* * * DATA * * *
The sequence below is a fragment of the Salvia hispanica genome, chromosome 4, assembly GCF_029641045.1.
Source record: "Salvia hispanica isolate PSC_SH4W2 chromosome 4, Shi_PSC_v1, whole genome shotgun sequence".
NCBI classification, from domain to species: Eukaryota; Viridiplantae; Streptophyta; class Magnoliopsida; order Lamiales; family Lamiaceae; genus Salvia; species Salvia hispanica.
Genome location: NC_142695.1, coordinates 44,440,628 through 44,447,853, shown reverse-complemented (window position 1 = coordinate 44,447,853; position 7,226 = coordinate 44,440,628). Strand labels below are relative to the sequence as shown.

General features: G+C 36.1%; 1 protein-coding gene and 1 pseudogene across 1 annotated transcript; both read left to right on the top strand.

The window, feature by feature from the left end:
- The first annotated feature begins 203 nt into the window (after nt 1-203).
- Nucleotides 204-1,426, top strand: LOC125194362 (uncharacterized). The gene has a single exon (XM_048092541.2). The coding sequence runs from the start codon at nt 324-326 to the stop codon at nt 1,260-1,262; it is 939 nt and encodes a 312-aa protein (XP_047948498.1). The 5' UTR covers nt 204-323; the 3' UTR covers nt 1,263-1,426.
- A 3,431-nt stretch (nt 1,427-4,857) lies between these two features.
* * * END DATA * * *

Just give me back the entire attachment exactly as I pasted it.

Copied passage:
The sequence below is a fragment of the Salvia hispanica genome, chromosome 4, assembly GCF_029641045.1.
Source record: "Salvia hispanica isolate PSC_SH4W2 chromosome 4, Shi_PSC_v1, whole genome shotgun sequence".
NCBI classification, from domain to species: Eukaryota; Viridiplantae; Streptophyta; class Magnoliopsida; order Lamiales; family Lamiaceae; genus Salvia; species Salvia hispanica.
Genome location: NC_142695.1, coordinates 44,440,628 through 44,447,853, shown reverse-complemented (window position 1 = coordinate 44,447,853; position 7,226 = coordinate 44,440,628). Strand labels below are relative to the sequence as shown.

General features: G+C 36.1%; 1 protein-coding gene and 1 pseudogene across 1 annotated transcript; both read left to right on the top strand.

The window, feature by feature from the left end:
- The first annotated feature begins 203 nt into the window (after nt 1-203).
- Nucleotides 204-1,426, top strand: LOC125194362 (uncharacterized). The gene has a single exon (XM_048092541.2). The coding sequence runs from the start codon at nt 324-326 to the stop codon at nt 1,260-1,262; it is 939 nt and encodes a 312-aa protein (XP_047948498.1). The 5' UTR covers nt 204-323; the 3' UTR covers nt 1,263-1,426.
- A 3,431-nt stretch (nt 1,427-4,857) lies between these two features.